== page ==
(Author: Graham Greene) + (Year: 1951) + (Goodreads)
“I am a jealous man – it seems stupid to write these words in what is, I suppose, a long record of jealousy, jealousy of Henry, jealousy of Sarah and jealousy of that other whom Mr Parkis was so maladroitly pursuing. (…) Sometimes I think [Henry] wouldn’t even recognise me as part of the picture, and I feel an enormous desire to draw attention to myself, to shout in his ear, ‘You can’t ignore me. Here I am. Whatever happened later, Sarah loved me then.”
At first I did not know what kind of a book I will be reading. It was a recommendation which I took without inquiring as to the nature of the genre. Once I found out it was a romance, I became unsure, because The End of the Affair came right after The Sorrows of Young Werther and it was entirely too close, story-wise.
Bendrix, the main hero of this book, claims that he is writing about hate. Hate for Sarah, his former lover, dead by the time of this recollection, hate for her husband, hate for all of the lovers she might have had in her past, or in her future, had she not died.
The relationships between the characters are much more complicated than that, however. This is, surely, an account of love. Romantic love, love in marriage, love between friends, and last, but not least, love toward God. And while this might not be one of the more publicised sides of the book, it is a book about belief and religion.
Bendrix and Sarah have a very complicated feelings toward each other. But whatever those might be, God is the thing that stands between them. As the result of what happens to be a tragedy of errors, they are separated by the hand of God. The book follows in depth the question of belief, the mistrust toward religion and the desire to belong to something higher than the self. While Bendrix does not know it, religion plays the central part of his relationship with Sarah. Therefore, it is her narration that unfolds this entire side of the novel for the reader and in an interesting, yet somewhat confusing way, because, for example, I do get the struggle to believe, but I do not see how it can turn somebody’s world so upside-down that it would but make them lose their mind.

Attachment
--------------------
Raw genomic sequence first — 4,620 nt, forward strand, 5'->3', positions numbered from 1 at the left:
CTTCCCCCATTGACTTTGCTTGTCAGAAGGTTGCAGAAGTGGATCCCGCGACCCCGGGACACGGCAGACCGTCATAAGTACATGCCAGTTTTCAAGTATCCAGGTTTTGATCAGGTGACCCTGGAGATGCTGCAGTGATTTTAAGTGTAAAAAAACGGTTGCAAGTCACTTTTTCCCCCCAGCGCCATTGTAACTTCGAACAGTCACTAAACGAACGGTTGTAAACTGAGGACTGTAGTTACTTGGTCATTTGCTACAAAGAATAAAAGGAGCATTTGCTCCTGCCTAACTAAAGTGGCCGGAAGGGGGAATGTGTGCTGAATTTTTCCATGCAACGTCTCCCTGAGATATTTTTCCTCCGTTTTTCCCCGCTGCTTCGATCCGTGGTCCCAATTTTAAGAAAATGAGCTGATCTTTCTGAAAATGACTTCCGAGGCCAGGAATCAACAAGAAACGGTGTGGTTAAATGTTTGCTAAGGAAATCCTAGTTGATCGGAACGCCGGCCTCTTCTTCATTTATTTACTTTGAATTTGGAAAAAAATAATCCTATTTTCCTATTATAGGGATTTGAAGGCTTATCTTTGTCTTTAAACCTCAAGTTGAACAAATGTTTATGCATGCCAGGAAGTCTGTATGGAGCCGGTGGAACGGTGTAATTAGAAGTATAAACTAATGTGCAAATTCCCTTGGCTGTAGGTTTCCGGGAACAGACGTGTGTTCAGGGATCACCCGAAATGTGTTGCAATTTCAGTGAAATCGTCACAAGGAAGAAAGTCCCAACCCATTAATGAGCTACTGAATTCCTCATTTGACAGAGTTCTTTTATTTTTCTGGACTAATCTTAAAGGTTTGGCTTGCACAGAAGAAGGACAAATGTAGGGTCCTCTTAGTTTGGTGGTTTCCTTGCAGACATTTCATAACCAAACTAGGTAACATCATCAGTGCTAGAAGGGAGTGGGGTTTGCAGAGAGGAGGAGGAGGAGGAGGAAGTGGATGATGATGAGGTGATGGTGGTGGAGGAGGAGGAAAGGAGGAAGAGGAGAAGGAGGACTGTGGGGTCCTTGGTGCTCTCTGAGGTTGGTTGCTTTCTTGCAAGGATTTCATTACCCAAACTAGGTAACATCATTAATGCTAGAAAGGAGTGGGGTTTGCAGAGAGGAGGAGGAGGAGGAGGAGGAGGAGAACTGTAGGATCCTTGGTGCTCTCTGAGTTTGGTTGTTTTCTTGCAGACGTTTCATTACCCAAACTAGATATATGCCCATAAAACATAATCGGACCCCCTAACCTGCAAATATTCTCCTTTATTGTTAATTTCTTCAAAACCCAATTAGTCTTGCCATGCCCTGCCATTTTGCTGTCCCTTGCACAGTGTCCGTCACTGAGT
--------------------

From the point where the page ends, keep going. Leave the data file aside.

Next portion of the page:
“Let me forgive me. Dear God, I’ve tried to love and I’ve made such a hash of it. If I could love you, I’d know how to love them. I believe the legend. I believe you were born. I believe you died for us. I believe you are God. Teach me to love. I don’t mind my pain. It’s their pain I can’t stand. Let my pain go on and on, but stop theirs. Dear God, if only you could come down from your Cross for a while and let me get up there instead. If I could suffer like you, I could heal like you.”
The question of love and jealousy is the more mundane side of this book. It is a part of every line, every word, every dot. It is Bendrix’ sole fixation. His entire being is dedicated to either loving or being jealous.
“When she left the house I couldn’t settle to work: I would reconstruct what we had said to each other. I would fan myself into anger or remorse. And all the time I knew I was forcing the pace. I was pushing, pushing the only thing I loved out of my life. As long as I could make-believe that love lasted, I was happy – I think I was even good to live with, and so love did last. But if love had to die, I wanted it to die quickly.“
Bendrix thinks that what he is saying is wrong. But what I think is that, first, if it necessarily has to end, it is probably not love. More likely than not, it is fixation, a mania. Second, if one is caught in a bad romantic situation, there is no point to drag it out. The problem with the characters of this book is that they never let anything go. They continue fixating. They know that what they are doing is wrong. They fully realise that they are mistaken. And they, only for appearance’s sake, let it go, yet continue to think and rethink it.
In my opinion, this is not really a love story. By saying that this is a book of love, I was implying that all of them are searching for it and analysing it. I do not, however, believe that they are in love.
“Wouldn’t you want me to be happy, rather than miserable?” she asked with unbearable logic.
“I’d rather be dead or see you dead,” I said, “than with another man.”